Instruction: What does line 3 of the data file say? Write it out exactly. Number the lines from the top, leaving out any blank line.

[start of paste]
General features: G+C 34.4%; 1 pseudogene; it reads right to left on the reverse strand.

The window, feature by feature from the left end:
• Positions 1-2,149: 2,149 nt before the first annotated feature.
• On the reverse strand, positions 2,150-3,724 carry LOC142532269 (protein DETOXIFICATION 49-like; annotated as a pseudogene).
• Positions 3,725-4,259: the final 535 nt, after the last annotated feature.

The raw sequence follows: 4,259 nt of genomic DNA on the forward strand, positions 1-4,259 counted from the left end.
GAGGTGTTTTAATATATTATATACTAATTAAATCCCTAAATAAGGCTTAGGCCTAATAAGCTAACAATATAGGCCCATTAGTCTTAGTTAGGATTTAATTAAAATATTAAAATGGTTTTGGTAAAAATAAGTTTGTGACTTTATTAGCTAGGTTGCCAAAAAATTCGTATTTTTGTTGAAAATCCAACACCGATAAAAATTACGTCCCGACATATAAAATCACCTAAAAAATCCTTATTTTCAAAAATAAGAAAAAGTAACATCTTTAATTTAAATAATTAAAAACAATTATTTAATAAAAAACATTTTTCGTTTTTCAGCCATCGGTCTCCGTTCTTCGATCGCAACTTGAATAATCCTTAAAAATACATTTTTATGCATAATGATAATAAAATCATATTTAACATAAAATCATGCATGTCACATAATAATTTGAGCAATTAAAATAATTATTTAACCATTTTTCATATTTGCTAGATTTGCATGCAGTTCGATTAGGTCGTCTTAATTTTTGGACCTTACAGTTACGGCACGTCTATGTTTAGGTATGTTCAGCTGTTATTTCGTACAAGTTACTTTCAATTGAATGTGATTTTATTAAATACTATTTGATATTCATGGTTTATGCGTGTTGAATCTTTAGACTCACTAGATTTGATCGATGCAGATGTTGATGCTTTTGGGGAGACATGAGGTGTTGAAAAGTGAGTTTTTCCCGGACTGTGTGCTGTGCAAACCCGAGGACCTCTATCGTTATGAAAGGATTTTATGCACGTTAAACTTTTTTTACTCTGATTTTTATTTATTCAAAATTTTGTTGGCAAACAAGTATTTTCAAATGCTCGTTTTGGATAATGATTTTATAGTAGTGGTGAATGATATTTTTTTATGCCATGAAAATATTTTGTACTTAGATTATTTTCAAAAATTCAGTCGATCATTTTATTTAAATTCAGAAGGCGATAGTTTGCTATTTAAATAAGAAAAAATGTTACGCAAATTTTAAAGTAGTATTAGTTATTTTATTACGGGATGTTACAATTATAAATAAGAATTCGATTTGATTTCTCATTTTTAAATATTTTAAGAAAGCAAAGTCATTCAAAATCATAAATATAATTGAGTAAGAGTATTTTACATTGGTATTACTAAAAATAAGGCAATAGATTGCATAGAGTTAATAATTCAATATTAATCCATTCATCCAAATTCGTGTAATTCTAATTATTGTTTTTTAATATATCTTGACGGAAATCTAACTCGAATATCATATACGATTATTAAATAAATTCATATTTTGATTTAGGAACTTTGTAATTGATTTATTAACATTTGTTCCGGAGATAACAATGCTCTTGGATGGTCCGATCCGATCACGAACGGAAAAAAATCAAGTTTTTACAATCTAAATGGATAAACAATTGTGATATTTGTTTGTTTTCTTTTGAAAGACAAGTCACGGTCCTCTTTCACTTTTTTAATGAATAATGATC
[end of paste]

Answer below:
• Positions 1-2,149: 2,149 nt before the first annotated feature.